How to Get That Vacation Job

    “How to Get That Vacation Job,” New Era, Apr. 1971, 44

    Vacation Jobs

    How to Get That Vacation Job

    Landing a vacation job is great sport and can be a successful venture if a person will give to it at least as much thought as he does to preparing for a week-long campout.

    How does one go about it? Even though each person is unique, here are some ideas that work for just about everybody:

    Start early. Begin just as soon as your plans are set. Christmas and Easter vacations are good times to find out what’s available and begin applying.

    Prepare a résumé. If you are seeking a professional, technical, administrative, or managerial job, you will need a résumé to give to your prospective employer. One is also needed in applying for many clerical and sales positions. An effective résumé gets your foot in the door and often leads to personal interviews that you might not otherwise have.

    Type your résumé, including your name, address, phone number, age, sex, schooling (which includes your extracurricular activities), type and level of training, job description of past employment, and the types of jobs you are now qualified to do. As you gain new experience, update the contents accordingly. At least three references should be included, and they should first be contacted for their cooperation in responding to calls for information about you.

    You may need anywhere from two to two hundred copies, depending on the type of job you seek, the supply and demand in your field, and the geographic area you wish to cover in your job hunt. To avoid passing out carbon copies, have it printed or copied on a copying machine.

    Apply for interviews. Remember, competition is stiff. The first impression will mean a great deal, so be on time. Clean clothes, neat hair, fresh appearance—all of these help.

    The employer will want to know all about you, so have your résumé ready to give to him and discuss the items he asks you about. Use your best English. Smile! And speak up!

    If possible, and when practical, learn as much as you can about each company at which you’re applying and suggest some ways you can be of service to the firm.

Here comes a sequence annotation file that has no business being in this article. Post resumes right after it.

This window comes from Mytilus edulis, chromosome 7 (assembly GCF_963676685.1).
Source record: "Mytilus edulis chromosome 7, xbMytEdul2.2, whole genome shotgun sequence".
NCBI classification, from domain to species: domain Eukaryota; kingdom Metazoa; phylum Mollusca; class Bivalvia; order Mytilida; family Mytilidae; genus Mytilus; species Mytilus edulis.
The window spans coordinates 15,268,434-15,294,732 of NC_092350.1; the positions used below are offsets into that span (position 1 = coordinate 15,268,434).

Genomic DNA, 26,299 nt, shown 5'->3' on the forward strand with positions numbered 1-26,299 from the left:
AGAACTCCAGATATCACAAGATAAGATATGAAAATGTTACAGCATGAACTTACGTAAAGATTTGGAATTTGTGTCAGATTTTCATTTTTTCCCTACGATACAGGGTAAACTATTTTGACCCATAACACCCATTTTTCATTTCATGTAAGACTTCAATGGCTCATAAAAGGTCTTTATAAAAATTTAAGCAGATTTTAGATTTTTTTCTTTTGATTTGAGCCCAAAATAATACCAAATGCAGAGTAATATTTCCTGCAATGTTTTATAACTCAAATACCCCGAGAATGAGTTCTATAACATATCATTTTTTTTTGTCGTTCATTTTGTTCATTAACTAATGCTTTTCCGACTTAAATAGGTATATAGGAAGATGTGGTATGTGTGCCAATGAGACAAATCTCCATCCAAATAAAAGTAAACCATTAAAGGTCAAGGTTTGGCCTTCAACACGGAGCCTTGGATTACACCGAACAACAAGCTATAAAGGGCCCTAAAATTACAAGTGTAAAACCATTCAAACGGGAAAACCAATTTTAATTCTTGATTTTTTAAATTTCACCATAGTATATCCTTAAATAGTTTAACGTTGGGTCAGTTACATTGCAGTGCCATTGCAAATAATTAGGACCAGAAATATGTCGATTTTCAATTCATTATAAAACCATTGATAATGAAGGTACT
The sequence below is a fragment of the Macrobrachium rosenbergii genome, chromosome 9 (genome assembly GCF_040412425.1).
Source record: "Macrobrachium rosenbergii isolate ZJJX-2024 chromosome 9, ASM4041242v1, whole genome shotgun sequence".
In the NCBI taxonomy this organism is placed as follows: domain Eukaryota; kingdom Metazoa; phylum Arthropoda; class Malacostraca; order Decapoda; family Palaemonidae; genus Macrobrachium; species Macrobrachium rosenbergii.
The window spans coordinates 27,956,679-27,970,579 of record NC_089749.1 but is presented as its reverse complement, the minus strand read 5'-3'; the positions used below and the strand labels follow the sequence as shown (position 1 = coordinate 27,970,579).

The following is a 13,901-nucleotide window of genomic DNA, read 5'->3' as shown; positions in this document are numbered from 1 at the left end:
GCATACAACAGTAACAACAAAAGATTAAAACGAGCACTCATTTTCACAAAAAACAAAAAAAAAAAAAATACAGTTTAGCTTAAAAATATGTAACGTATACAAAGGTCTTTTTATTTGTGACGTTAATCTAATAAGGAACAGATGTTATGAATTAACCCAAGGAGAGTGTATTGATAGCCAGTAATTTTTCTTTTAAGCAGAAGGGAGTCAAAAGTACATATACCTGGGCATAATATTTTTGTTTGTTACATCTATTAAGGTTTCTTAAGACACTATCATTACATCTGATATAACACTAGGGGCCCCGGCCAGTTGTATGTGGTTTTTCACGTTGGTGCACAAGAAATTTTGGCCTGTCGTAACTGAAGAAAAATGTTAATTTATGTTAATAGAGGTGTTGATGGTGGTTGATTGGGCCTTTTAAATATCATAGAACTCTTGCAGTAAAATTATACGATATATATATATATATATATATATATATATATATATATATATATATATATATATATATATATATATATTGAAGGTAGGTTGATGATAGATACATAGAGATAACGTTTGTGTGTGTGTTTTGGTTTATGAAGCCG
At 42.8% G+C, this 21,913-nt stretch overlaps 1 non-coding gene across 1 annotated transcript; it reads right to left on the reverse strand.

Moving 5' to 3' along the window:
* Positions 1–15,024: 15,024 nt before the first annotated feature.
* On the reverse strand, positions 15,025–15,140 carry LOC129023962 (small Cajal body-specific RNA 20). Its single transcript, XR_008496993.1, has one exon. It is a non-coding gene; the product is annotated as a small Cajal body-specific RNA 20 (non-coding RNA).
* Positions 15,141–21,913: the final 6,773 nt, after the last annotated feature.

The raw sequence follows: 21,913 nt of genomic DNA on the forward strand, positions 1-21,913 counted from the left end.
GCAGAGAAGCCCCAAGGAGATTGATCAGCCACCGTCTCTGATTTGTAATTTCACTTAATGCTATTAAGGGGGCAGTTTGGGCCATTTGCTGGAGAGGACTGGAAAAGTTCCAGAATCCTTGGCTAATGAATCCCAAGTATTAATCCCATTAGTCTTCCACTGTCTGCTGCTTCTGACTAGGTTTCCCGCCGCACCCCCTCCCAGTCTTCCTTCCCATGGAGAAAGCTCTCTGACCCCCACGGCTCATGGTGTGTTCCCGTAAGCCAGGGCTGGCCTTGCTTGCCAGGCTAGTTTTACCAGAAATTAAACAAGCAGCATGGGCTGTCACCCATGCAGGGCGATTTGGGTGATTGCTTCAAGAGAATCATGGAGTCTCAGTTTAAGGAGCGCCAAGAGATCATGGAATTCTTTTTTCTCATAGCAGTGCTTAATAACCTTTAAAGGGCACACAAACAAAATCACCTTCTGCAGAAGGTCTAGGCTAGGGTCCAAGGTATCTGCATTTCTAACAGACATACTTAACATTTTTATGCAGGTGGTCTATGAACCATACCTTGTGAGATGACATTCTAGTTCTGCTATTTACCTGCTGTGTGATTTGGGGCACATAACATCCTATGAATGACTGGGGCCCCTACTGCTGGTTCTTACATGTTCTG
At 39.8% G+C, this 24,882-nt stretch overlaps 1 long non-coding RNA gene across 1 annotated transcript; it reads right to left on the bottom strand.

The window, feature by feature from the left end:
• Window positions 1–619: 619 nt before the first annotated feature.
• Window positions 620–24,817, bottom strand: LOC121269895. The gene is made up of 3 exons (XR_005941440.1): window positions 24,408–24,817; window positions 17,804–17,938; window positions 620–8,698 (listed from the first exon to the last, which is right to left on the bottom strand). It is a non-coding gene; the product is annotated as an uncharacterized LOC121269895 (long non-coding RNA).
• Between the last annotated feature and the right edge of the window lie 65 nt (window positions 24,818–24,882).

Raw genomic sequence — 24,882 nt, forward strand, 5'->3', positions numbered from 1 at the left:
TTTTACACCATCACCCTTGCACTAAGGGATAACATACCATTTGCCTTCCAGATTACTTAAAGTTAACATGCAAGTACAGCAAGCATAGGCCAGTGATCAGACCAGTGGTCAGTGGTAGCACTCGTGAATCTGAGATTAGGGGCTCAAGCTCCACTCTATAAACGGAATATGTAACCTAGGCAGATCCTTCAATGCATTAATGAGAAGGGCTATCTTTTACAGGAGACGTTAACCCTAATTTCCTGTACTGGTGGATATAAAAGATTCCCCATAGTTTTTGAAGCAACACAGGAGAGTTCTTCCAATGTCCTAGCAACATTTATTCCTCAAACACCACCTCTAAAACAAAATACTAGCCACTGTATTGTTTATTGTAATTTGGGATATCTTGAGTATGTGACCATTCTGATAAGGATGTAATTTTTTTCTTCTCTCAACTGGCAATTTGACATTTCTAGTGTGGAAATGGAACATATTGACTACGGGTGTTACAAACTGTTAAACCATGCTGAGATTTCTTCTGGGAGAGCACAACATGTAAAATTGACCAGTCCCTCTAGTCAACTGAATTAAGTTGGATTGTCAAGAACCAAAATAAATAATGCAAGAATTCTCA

A number of publications are available to help you research a company. Most of them can be found in any good-sized college or public library. Among the most helpful U.S. publications are these:

    1. College Placement Directory, by Zimmerman and Levine. A listing of employment agencies and personnel services in higher education.

    2. College Placement Annual, College Placement Publications Council. Occupational needs anticipated by corporate and governmental employers who normally recruit college graduates, and vocational information normally expected to be of value to the senior in his assessment of career opportunities.

    3. Thomas’ Register of American Manufacturers.

    4. Moody’s Industrial Manual for 1970. The most comprehensive source of information on industrial corporations and enterprises.

    5. MacRae’s Blue Book. Indexes of companies listed alphabetically by name and address, and listing of capital ratings, trade names, and products. Available in four volumes.

    6. Standard and Poor Corporation Records. Indexes of corporations, including descriptions, news items, cross-references of subsidiaries, merged companies, and changes in names.

    7. Poor’s Register of Corporations, Directors, and Executives. The first such national directory in the United States, with numerous management changes and corporation realignments under way and in prospect.

    8. Dun and Bradstreet Reference Book. Listings of businesses by country, state, and city.

    9. Company annual reports. Financial data, products and/or services, and areas of operation.

    Keep the job you get. The first day is the best time to show your employer that you have the right idea about working. Report on time. Keep a steady pace and do the job the safe way. Learn safe work practices and follow instructions carefully in order to avoid accidents. The boss and experienced workers regard reckless habits as stupid. Practice being a good listener; don’t be afraid to ask questions; and most important of all, carry out the instructions given to you.

    Illustrated by Brett Reynolds, Eldon Linschoten, Gary Dansie